VITEMA Putting Up Tsunami Signs

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The V.I. Emergency Management Agency has begun installing tsunami hazard zone and evacuation route signs on the island of St. Croix. The signs identify coastal areas at high risk for tsunamis and directs residents and visitors to safety.

Universal, the company contracted to install the signs on St. Croix, began placing poles into the ground on Monday and erected the first few of the blue and white tsunami hazard zone signs along Frederiksted’s Strand Street, as well as evacuation route signs on the town’s perpendicular streets. Signs will also be put up in Christiansted. By next week, 56 signs will be up on St. Croix, according to a statement from VITEMA.

About two weeks ago, 53 signs were installed on St. Thomas and 11 on St. John. Bronx Communications, the contractor hired for the project there, installed signs at Lindberg Bay, Brewer’s Beach, Crown Bay, Red Hook, in Charlotte Amalie’s historic district, along Veterans Drive, and near the Ulla Muller, Dober and Addelita Cancryn schools. Signs are planned for Magens Bay, Coki Point and Havensight. On St. John, signs have been placed at Cruz Bay and Coral Bay.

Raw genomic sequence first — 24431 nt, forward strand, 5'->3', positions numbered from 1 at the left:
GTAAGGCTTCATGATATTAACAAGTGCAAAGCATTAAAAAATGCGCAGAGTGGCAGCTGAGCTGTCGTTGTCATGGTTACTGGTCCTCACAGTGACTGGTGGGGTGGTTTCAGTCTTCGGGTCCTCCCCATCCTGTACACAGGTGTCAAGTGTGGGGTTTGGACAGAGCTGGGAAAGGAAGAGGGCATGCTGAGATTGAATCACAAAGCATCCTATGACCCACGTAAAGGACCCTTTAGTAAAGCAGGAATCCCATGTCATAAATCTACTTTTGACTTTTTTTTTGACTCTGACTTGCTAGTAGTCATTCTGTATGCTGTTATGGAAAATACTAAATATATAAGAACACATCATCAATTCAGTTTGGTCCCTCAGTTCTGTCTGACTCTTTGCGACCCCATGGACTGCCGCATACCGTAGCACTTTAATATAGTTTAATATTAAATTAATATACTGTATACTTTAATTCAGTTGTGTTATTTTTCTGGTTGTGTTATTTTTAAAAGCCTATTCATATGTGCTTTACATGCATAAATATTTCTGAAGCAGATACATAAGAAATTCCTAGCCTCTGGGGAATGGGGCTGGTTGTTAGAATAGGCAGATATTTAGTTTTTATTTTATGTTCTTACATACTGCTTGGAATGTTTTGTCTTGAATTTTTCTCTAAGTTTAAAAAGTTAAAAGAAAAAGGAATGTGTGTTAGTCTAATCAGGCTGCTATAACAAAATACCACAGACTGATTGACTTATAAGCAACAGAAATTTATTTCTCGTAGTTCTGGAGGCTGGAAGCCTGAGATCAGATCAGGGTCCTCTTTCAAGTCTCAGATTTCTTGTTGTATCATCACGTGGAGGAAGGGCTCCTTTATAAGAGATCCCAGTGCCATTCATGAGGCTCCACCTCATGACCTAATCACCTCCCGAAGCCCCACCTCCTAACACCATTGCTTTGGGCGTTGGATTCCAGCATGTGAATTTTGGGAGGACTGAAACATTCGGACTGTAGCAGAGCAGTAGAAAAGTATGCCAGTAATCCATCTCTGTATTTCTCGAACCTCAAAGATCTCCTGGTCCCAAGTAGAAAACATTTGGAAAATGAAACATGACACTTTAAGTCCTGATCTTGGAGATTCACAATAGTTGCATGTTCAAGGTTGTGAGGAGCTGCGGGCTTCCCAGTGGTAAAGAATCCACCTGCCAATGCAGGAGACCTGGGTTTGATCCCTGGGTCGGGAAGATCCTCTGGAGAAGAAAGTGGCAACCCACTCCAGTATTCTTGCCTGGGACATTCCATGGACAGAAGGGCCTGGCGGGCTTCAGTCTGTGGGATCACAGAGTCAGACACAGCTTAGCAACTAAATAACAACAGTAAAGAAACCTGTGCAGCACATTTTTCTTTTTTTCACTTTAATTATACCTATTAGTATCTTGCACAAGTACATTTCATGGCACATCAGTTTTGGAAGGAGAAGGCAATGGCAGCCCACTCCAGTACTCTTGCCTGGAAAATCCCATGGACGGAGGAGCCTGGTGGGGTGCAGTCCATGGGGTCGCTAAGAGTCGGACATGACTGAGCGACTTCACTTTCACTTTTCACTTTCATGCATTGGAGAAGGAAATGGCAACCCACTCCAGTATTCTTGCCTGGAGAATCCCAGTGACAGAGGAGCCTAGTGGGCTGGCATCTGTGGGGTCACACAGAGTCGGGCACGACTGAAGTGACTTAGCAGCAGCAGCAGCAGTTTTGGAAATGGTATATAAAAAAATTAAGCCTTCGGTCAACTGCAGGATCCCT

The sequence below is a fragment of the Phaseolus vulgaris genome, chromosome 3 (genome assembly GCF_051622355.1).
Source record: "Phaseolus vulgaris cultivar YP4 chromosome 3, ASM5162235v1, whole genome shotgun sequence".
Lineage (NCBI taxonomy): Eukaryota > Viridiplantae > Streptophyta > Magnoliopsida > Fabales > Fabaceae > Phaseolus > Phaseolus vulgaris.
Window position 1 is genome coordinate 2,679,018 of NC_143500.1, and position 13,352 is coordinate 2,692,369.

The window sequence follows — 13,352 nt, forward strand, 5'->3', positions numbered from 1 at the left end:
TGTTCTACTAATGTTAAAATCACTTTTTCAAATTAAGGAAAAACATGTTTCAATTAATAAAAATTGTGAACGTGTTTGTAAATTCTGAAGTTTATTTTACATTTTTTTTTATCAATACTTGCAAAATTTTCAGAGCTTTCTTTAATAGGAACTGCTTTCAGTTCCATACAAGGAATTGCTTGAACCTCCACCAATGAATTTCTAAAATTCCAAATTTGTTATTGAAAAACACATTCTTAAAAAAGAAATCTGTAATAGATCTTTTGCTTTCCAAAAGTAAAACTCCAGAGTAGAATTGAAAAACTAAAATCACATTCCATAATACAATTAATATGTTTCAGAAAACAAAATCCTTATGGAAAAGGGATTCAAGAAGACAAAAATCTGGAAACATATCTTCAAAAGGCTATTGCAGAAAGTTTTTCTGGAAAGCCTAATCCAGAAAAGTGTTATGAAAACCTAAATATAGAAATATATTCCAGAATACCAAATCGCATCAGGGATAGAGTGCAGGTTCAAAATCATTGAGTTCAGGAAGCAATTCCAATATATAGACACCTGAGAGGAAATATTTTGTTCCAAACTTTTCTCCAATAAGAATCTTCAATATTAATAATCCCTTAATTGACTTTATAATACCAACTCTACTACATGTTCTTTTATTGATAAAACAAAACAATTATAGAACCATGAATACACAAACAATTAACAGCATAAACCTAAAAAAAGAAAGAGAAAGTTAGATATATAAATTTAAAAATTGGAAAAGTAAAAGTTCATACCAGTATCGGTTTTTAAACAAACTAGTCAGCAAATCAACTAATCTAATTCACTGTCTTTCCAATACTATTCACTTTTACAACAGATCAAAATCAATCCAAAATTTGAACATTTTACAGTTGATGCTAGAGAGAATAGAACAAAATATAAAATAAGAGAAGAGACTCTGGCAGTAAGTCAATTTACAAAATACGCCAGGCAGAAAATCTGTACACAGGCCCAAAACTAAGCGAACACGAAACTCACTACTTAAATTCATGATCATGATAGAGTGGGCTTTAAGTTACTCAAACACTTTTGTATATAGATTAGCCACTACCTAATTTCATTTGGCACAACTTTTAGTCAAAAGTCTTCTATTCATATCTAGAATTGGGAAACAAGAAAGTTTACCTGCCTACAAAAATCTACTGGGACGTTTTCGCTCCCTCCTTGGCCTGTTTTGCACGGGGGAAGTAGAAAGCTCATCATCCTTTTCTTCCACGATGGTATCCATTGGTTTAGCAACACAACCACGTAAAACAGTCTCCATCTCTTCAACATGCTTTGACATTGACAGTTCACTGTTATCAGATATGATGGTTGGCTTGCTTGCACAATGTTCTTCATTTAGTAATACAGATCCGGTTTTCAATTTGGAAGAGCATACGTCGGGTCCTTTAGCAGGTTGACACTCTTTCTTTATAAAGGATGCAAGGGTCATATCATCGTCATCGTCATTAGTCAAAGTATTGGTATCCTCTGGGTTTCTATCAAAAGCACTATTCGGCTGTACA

“The tsunami sign installation project is part of a larger effort to prepare the territory,” VITEMA Director Elton Lewis said in the agency’s statement. “The tsunami sign installation project will be followed by the release of evacuation maps that depict possible inundation from this type of event and areas considered safe to evacuate to," he said.

The project places TsunamiReady status within reach for the Virgin Islands, which is a designation granted by NOAA’s National Weather Service. VITEMA officials say the agency has been working closely with the NWS Caribbean Tsunami Warning Program to meet the requirements for the program.

According to VITEMA, it has already met several requirements for TsunamiReady status, including:
– establishing the 911 Emergency Communications Centers as 24-hour warning points;
– establishing Emergency Operations Centers;
– developing multiple ways to receive and disseminate a NWS tsunami warning;
– developing a tsunami hazard plan;
– and holding emergency exercises.

The NWS program also requires VITEMA to develop evacuation maps and a tsunami awareness education campaign.

“We anticipate meeting the requirement for the development of evacuation maps within a few weeks,” Lewis said. “We are also continuing our education campaign efforts. Three public service announcements, one of them in Spanish, have been developed for television and radio.”

By the end of May, VITEMA says it intends to train more than 1,000 government employees in a tsunami awareness course conducted by instructors from the University of Hawaii’s Disaster Preparedness Center. The agency also plans to make tsunami awareness presentations to various organizations and communities.

Along with tsunami signs, VITEMA expects to complete 11 more tsunami sirens on St. Croix and St. Thomas.

The work is the culmination of several years of efforts to upgrade tsunami preparedness. The V.I. Legislature appropriated $40,000 in 2010, [Act 7185] to supplement a $42,000 grant from the National Oceanic and Atmospheric Administration. (See related links below)

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